Davies is best known for mandating the fin of the Boeing 707 be lengthened by approximately 36 inches in order to achieve published Vmcg speeds (minimum control speed on the ground). Boeing ultimately accepted Davies recommendation and, we understand, halted production of the 707 for 10-11 months, whilst a new fin was designed and installed. All existing 707s were then retrospectively modified. A ventral fin was also installed on some variants to prevent ‘fully stalled take-offs’ which the Comet was also susceptible to.
Whilst test flying the 707-400 series at Renton, Davies noted that with the first stage of flap selected, the aircraft had a tendency to pitch up just prior to entering the stall. This was determined to be caused by the inboard leading edge devices, peculiar only to the 707-3/400 series which, when extended, effectively retained lift to higher angles of attack, and moved the Center of Pressure forwards, causing the nose to pitch up. Davies was not comfortable with this pitch up tendency and insisted that all UK certified 707 series aircraft were modified with the installation of a ‘stick nudger’ system.
In his book Davies stated that “The stick nudger introduces a small force into the elevator circuit which imposes positive stick free stability and removed the otherwise self-stalling tendency”. He goes onto to say that “as its input is so small all the runaway cases are completely innocuous.”
The ‘stick nudger’ should not be confused with a ‘stick pusher’, which is an entirely different system with a different objective. The stick pusher is typically installed on aircraft with T tail configurations which are susceptible to “super deep” stalls, such as the Bae 146 and Bac 1-11. All those Boeing 727s on the UK register were also modified with a stick pusher.
Reference to the relevant B707-320 Operations Manual, dated January 1974, reveals the following schematic which details the anti-stalling systems, which also included a Stick Shaker.
In the case of the B707 the “stick nudger” consisted of an electrical linear actuator connected to the rear elevator quadrant. When activated at higher angles of attack, as sensed by the underwing vanes, the actuator would begin to wind and effectively back drive the control column forward, resulting in a maximum force of 15 lbs (7Kg). The system did not have any cut out switches. In the event that the actuator needed to be isolated a single 5A DC circuit breaker was connected to the Essential Radio Bus.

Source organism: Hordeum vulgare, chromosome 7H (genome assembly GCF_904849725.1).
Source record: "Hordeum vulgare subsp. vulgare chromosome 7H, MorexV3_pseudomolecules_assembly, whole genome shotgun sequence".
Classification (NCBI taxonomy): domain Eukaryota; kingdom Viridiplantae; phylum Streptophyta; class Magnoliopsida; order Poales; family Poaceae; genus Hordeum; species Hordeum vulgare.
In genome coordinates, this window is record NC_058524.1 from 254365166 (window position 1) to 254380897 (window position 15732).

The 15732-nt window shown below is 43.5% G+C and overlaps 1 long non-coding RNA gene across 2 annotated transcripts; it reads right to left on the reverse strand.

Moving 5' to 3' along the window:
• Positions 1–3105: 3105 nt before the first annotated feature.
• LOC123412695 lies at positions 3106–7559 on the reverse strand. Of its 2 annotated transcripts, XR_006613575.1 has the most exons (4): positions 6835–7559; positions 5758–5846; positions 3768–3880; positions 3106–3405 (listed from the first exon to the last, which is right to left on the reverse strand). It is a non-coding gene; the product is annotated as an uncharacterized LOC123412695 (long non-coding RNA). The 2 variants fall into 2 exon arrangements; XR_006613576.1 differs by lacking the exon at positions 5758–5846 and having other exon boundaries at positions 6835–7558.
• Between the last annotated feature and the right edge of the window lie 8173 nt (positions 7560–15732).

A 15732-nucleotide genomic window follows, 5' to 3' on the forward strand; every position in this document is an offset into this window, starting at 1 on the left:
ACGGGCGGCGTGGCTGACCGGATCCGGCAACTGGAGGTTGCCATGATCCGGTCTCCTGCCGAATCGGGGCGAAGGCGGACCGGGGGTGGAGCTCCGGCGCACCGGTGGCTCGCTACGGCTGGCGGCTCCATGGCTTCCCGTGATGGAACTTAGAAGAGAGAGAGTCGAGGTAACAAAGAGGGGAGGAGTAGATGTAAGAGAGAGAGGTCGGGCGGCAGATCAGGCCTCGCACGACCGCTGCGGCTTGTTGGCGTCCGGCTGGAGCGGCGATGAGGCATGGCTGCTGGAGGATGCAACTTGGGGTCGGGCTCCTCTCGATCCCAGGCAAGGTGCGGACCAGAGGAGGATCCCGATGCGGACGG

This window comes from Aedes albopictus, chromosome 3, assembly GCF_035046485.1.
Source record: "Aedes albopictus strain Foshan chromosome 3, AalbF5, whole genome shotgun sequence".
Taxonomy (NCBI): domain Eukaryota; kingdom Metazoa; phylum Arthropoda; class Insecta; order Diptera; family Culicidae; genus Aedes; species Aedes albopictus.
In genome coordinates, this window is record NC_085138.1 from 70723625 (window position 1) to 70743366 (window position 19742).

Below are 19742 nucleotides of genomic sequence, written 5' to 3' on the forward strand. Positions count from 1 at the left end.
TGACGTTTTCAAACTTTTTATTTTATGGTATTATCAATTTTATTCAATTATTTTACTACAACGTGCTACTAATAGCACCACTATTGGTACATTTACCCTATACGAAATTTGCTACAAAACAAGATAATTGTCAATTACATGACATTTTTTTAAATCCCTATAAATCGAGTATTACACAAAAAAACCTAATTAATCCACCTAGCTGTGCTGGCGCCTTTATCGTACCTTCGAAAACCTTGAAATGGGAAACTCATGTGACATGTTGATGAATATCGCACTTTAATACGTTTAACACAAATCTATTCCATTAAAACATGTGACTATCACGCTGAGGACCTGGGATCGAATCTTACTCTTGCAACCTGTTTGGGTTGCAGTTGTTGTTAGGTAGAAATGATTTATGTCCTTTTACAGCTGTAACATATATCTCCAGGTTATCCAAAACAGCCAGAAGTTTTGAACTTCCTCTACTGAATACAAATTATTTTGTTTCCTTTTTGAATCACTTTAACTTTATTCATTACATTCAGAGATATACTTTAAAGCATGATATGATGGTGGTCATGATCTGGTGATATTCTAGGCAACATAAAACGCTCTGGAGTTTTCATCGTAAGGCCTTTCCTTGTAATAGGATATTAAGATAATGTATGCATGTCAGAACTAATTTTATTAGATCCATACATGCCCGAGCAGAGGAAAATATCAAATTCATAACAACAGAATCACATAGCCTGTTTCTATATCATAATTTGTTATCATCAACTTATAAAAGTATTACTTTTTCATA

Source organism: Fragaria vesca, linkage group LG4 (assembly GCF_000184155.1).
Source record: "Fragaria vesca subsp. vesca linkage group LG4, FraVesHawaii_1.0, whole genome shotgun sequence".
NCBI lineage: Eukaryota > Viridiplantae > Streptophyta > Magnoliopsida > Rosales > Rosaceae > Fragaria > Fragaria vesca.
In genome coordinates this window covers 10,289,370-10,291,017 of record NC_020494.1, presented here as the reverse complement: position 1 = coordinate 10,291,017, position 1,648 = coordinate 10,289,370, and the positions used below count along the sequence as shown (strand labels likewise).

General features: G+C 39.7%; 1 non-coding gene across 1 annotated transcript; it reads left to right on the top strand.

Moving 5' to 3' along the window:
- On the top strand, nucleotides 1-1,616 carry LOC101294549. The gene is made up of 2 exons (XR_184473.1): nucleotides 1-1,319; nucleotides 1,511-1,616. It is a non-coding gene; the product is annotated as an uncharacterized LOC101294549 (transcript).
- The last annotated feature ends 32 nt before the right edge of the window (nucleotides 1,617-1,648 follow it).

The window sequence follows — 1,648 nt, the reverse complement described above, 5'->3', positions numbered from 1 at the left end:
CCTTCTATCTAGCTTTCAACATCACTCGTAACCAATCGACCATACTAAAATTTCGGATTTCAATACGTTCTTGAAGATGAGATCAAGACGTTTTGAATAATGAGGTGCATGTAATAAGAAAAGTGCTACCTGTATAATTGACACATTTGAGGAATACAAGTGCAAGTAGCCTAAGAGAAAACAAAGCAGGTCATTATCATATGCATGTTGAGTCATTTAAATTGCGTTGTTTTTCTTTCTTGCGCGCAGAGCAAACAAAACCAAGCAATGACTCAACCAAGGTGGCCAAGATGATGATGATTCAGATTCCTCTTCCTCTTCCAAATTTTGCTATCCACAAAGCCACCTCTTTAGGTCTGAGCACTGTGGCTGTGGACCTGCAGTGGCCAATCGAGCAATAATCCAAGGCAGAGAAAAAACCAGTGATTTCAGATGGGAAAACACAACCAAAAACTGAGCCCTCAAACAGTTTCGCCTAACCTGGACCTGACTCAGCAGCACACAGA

The system was energised when the flaps were not up, i.e., the opposite to that of the MCAS system installed on the 737 MAX, which only works when the flaps are up. The system was activated when the stick shaker relay was energised on the Captain’s side.
There are fundamental differences in the design of this system compared to that of the more advanced 737 MAX.
The article illustrates how an un-wanted aerodynamic effect, which only occurred in particular variants of the B707, during a particular phase of flight, was eradicated in a safe and logical manner. The two aerodynamic anomalies experienced on the 707 and 737 MAX are not exactly the same however, given the information released to the public, it is fair to assume that there are similarities between the two resulting effects.
It also demonstrates that although regulatory bilaterals should ease the administrative burden and reduce the overall cost of certifying a new product to varying regulations, there is no substitute for competent authorities to physically test fly each aircraft. Flying an aircraft and understanding its handling characteristics, and how they compare to another variant, is very much a tactile and individual experience, and should be undertaken by more than just one authority.
In our opinion, the MAX will be the last iteration of a very successful 737 program. The continued grounding of the MAX variant has proven to Boeing, and the industry at large, that in order to continually produce a technological, cost efficient and commercially competitive product it is simply un-realistic to expect iterative re-designs to provide the ultimate solution.
In this respect Airbus has a distinct advantage with the A320neo family, who’s digital flight control software can be amended, to a limited extent, to take into account varying aerodynamic profiles. Airbus’ decision to incorporate a fly by wire control system in the 1980s was a bold but ultimately wise decision.
It is still not clear when the 737MAX will return to service or what additional modifications will be required by the FAA and EASA. The various investigations underway internally within Boeing and separately by the US Government and associated parties, such as EASA, will ultimately bring about seismic changes to procedures. The lessons learnt during this period will only make current and future generation aircraft safer for the travelling public however we should also remember that many of the problems encountered today were first resolved 60 years ago.
Oliver Stuart Menteth
ISTAT Certified Senior Appraiser
Fintech Aviation Services Sarl